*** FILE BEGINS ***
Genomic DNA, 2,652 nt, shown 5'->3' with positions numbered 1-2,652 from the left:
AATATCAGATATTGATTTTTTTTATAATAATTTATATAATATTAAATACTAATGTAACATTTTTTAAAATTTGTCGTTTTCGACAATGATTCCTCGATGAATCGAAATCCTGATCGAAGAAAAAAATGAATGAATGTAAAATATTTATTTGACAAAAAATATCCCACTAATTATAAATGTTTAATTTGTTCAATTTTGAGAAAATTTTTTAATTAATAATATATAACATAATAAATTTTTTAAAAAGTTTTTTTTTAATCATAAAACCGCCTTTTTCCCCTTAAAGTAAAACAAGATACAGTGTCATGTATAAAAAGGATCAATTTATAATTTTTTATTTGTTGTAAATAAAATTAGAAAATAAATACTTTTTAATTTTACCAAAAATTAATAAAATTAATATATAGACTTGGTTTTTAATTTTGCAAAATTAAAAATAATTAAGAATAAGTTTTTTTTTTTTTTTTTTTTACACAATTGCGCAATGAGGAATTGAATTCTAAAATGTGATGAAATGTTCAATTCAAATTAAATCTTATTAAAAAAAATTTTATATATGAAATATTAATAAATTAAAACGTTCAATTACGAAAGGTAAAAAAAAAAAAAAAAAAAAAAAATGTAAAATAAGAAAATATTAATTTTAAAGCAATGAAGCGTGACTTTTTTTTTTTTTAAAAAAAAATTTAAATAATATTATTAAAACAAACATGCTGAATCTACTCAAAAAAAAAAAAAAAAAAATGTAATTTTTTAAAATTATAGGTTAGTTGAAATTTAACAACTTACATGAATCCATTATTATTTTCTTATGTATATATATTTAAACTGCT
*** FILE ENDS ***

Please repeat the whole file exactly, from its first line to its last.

Genomic DNA, 2,652 nt, shown 5'->3' with positions numbered 1-2,652 from the left:
AATATCAGATATTGATTTTTTTTATAATAATTTATATAATATTAAATACTAATGTAACATTTTTTAAAATTTGTCGTTTTCGACAATGATTCCTCGATGAATCGAAATCCTGATCGAAGAAAAAAATGAATGAATGTAAAATATTTATTTGACAAAAAATATCCCACTAATTATAAATGTTTAATTTGTTCAATTTTGAGAAAATTTTTTAATTAATAATATATAACATAATAAATTTTTTAAAAAGTTTTTTTTTAATCATAAAACCGCCTTTTTCCCCTTAAAGTAAAACAAGATACAGTGTCATGTATAAAAAGGATCAATTTATAATTTTTTATTTGTTGTAAATAAAATTAGAAAATAAATACTTTTTAATTTTACCAAAAATTAATAAAATTAATATATAGACTTGGTTTTTAATTTTGCAAAATTAAAAATAATTAAGAATAAGTTTTTTTTTTTTTTTTTTTTACACAATTGCGCAATGAGGAATTGAATTCTAAAATGTGATGAAATGTTCAATTCAAATTAAATCTTATTAAAAAAAATTTTATATATGAAATATTAATAAATTAAAACGTTCAATTACGAAAGGTAAAAAAAAAAAAAAAAAAAAAAAATGTAAAATAAGAAAATATTAATTTTAAAGCAATGAAGCGTGACTTTTTTTTTTTTTAAAAAAAAATTTAAATAATATTATTAAAACAAACATGCTGAATCTACTCAAAAAAAAAAAAAAAAAAATGTAATTTTTTAAAATTATAGGTTAGTTGAAATTTAACAACTTACATGAATCCATTATTATTTTCTTATGTATATATATTTAAACTGCT